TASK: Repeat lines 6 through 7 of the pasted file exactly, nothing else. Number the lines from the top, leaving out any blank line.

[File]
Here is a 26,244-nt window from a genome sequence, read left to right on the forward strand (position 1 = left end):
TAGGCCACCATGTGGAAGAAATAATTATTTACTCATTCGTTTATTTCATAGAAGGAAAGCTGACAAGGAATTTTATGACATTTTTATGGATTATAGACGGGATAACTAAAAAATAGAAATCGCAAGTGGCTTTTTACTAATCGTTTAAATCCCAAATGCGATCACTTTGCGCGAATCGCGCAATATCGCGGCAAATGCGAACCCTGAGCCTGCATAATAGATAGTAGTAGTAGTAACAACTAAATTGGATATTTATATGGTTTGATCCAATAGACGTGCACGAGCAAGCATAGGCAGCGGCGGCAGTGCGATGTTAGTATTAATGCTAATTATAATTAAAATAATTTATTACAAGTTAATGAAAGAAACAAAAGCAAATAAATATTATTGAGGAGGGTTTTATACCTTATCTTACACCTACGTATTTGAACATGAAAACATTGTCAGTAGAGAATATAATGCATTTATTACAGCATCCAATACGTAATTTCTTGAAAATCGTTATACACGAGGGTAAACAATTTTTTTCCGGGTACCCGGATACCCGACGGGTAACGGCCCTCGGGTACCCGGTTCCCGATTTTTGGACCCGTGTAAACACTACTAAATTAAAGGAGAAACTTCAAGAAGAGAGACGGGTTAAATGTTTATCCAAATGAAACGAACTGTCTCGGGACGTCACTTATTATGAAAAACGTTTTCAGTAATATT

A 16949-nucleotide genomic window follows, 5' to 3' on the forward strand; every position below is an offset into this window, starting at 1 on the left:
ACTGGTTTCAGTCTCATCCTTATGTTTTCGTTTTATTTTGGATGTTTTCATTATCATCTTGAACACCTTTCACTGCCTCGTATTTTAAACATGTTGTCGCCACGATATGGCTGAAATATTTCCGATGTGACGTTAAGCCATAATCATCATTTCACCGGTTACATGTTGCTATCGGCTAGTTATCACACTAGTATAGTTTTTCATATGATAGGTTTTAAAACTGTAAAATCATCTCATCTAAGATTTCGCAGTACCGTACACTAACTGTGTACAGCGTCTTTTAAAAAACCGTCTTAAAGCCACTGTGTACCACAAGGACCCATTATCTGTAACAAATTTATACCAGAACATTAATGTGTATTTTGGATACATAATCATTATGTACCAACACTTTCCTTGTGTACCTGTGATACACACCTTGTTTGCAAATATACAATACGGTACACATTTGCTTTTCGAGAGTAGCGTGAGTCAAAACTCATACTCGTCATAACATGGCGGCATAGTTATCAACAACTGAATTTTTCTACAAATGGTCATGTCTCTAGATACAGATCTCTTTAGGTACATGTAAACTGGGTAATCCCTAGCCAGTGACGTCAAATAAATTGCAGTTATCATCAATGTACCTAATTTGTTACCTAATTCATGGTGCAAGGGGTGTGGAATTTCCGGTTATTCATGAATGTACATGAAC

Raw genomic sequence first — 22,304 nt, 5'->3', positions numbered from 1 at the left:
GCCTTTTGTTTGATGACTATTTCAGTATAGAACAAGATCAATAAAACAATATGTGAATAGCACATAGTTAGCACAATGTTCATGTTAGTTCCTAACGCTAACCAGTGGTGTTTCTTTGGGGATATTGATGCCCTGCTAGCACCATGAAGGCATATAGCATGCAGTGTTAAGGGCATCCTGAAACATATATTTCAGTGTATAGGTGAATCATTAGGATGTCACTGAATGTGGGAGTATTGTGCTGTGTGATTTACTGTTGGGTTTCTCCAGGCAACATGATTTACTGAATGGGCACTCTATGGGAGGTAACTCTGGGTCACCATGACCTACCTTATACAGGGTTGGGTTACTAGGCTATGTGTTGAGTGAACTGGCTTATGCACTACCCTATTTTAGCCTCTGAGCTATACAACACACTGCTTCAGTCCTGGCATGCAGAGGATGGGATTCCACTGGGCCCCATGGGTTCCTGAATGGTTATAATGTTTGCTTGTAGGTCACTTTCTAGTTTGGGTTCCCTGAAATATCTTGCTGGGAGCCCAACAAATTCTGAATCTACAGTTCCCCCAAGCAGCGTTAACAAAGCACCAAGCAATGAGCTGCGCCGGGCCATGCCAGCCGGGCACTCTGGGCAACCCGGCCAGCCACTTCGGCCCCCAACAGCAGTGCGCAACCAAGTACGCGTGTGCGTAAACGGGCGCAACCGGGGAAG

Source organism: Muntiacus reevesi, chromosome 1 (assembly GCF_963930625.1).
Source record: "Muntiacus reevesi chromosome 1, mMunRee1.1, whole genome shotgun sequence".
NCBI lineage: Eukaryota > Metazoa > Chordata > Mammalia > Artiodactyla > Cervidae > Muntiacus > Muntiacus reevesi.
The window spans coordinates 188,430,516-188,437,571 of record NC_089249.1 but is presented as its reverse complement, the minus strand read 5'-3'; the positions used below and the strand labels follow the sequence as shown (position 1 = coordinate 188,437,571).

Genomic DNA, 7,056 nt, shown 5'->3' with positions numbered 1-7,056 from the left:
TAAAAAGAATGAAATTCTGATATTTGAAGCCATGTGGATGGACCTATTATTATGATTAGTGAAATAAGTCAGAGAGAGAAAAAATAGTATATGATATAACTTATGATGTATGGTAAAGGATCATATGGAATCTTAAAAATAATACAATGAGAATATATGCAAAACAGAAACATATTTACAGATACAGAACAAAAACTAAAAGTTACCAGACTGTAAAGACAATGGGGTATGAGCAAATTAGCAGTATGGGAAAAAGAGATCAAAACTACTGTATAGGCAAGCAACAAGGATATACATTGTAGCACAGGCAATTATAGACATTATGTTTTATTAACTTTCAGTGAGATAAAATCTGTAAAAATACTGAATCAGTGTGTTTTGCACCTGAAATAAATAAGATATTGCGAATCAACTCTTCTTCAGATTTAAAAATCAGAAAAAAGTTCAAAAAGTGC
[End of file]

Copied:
GCCTTTTGTTTGATGACTATTTCAGTATAGAACAAGATCAATAAAACAATATGTGAATAGCACATAGTTAGCACAATGTTCATGTTAGTTCCTAACGCTAACCAGTGGTGTTTCTTTGGGGATATTGATGCCCTGCTAGCACCATGAAGGCATATAGCATGCAGTGTTAAGGGCATCCTGAAACATATATTTCAGTGTATAGGTGAATCATTAGGATGTCACTGAATGTGGGAGTATTGTGCTGTGTGATTTACTGTTGGGTTTCTCCAGGCAACATGATTTACTGAATGGGCACTCTATGGGAGGTAACTCTGGGTCACCATGACCTACCTTATACAGGGTTGGGTTACTAGGCTATGTGTTGAGTGAACTGGCTTATGCACTACCCTATTTTAGCCTCTGAGCTATACAACACACTGCTTCAGTCCTGGCATGCAGAGGATGGGATTCCACTGGGCCCCATGGGTTCCTGAATGGTTATAATGTTTGCTTGTAGGTCACTTTCTAGTTTGGGTTCCCTGAAATATCTTGCTGGGAGCCCAACAAATTCTGAATCTACAGTTCCCCCAAGCAGCGTTAACAAAGCACCAAGCAATGAGCTGCGCCGGGCCATGCCAGCCGGGCACTCTGGGCAACCCGGCCAGCCACTTCGGCCCCCAACAGCAGTGCGCAACCAAGTACGCGTGTGCGTAAACGGGCGCAACCGGGGAAG

Source organism: Muntiacus reevesi, chromosome 1 (assembly GCF_963930625.1).